Saturday, April 12, 2008
Initial Thoughts On "The Great warming"
I honestly think that we can change the world together, for the better, and get a lot of enjoyment, satisfaction, and fulfillment out of the effort. Additionally, I think that the effort can form the basis for a lot of common ground between people who currently feel divided, and restore our sense of community and connectedness in the process. It can give us a common focus, a common problem, instead of a common "enemy."
I just finished watching "The Great Warming," a film on the scale of "An Inconvenient Truth," but with as much solution presentation as problem presentation. It's narrated by Keaneau Reeves and Alannis Morrisette. It will be one of the films I am reviewing for the Sundance Channel, and airs in late spring of this year.
What I found inspiring about the film at first glance was how it presented the growing evangelical movement toward environmental stewardship based on both religious reasoning and science. This gave me a great sense of hope. All over the world, the "grass roots" are waking up to the problem in a big way, across all walks of life. The "green age" is coming. The only question is if we will move collectively fast enough.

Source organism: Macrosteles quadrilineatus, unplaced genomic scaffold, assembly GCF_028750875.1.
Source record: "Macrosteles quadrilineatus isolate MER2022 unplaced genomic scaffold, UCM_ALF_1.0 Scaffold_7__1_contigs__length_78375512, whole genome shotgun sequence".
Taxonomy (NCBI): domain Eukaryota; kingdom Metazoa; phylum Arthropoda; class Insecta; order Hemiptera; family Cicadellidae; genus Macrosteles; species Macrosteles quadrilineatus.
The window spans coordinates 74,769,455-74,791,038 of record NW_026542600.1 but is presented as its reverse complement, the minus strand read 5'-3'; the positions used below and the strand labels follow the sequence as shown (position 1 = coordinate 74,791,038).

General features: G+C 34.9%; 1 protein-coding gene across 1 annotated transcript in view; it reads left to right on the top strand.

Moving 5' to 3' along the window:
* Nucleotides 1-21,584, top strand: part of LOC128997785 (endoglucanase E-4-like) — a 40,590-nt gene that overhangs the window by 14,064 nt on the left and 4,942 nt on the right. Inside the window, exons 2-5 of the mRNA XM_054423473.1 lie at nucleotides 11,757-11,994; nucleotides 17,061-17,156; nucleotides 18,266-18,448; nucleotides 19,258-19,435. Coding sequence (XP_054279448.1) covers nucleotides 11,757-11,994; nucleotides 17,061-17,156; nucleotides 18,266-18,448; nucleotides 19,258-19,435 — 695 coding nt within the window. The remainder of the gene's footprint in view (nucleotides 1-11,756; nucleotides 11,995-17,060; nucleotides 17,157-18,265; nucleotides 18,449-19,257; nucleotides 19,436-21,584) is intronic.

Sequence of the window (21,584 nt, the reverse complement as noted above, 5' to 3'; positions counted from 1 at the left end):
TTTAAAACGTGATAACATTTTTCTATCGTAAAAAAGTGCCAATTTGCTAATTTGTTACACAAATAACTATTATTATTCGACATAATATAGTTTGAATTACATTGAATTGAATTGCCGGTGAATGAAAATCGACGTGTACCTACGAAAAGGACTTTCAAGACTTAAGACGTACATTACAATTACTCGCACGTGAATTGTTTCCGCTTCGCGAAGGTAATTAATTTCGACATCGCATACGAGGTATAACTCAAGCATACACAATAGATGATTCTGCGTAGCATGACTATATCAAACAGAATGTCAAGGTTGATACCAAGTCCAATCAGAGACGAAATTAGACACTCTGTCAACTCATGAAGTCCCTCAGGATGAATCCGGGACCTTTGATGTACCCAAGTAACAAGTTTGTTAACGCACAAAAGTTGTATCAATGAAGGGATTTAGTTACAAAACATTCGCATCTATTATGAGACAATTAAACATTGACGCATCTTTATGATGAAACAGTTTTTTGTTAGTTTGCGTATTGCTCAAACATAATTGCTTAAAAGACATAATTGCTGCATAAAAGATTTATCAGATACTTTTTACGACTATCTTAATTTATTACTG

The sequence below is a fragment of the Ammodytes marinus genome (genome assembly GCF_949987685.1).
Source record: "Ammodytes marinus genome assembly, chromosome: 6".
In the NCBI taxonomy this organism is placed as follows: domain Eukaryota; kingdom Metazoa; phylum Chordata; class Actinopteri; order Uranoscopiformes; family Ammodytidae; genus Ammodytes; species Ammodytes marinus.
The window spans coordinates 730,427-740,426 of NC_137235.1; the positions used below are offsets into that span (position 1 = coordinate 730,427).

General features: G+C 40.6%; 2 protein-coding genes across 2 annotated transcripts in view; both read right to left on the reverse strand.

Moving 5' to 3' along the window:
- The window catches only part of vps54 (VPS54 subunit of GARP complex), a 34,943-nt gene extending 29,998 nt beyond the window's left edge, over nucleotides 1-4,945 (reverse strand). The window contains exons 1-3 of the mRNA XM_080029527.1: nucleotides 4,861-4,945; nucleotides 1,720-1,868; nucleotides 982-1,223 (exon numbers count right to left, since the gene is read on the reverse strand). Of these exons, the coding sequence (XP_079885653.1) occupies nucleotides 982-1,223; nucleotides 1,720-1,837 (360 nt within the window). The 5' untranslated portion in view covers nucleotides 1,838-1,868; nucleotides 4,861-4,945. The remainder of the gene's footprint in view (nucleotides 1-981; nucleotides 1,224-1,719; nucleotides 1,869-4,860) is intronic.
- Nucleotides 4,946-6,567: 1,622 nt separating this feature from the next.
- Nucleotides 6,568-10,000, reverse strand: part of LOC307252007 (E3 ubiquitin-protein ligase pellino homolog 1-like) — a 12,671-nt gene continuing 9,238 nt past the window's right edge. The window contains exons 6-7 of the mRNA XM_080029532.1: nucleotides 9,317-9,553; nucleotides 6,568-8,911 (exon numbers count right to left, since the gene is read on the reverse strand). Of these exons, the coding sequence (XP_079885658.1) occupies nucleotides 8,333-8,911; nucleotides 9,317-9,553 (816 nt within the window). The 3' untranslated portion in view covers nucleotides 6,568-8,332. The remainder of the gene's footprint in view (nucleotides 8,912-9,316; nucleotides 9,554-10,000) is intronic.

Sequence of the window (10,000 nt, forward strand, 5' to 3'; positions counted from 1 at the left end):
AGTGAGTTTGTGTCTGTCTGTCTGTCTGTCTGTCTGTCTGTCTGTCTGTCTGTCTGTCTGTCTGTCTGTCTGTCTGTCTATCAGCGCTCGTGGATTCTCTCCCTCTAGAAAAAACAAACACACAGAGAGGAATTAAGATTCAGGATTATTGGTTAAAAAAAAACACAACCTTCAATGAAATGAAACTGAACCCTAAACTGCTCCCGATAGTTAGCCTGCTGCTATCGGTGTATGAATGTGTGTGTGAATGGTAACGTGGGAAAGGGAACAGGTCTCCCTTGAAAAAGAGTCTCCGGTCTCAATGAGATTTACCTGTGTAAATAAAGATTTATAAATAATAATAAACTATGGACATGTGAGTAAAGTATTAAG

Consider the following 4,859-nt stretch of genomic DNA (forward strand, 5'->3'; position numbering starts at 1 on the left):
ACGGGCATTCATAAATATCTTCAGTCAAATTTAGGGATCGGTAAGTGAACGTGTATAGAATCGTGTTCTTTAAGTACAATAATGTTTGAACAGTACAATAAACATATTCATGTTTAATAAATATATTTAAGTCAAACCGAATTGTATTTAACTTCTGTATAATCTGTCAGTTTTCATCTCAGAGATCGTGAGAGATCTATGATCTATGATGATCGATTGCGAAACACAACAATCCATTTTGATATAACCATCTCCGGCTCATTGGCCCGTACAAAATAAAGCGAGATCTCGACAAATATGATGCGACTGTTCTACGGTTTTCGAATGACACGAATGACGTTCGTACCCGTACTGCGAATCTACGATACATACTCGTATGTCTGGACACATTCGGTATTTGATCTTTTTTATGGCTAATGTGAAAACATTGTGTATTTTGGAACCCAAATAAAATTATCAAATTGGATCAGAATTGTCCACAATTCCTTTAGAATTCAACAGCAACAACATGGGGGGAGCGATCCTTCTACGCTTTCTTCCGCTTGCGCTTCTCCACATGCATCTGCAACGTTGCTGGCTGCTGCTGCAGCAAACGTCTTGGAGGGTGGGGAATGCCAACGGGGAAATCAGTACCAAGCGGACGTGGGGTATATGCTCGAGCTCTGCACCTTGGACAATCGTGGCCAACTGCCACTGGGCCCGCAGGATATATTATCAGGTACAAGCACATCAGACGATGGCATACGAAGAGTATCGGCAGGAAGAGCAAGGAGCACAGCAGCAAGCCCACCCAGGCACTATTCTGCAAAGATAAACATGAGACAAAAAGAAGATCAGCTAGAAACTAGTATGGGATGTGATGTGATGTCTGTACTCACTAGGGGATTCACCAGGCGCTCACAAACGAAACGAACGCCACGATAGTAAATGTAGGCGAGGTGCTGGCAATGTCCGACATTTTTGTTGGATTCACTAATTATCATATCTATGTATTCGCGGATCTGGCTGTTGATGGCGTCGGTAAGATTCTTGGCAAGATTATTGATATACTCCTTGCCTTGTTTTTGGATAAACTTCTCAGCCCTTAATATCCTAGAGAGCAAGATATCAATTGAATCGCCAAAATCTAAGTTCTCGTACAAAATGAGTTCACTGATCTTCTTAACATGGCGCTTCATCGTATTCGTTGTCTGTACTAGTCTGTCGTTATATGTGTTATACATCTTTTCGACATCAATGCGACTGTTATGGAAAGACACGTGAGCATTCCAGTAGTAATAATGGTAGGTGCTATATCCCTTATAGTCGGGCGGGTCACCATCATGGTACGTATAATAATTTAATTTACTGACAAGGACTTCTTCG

I firmly believe that we must work to educate and break down barriers to common ground and effort being established. We need to work together to push public policy and private action in a sustainable direction, and I believe we can.
No situation, political, cultural, or economic is static. Change is coming, and each of us must lend shoulders to the oars and tiller of this great ship to turn our course. I see many positive signs, and all one has to do is look and learn to see the course.
The little things add up - it took a huge collection of individual decisions and actions to get where we are, and it will take the same to get where we will go. The difference is knowledge, and in this early part of the green age, every one of us that can show a way forward to even one other makes a difference that adds to the overall result.
Seeds of change are sprouting - and we need to nourish them.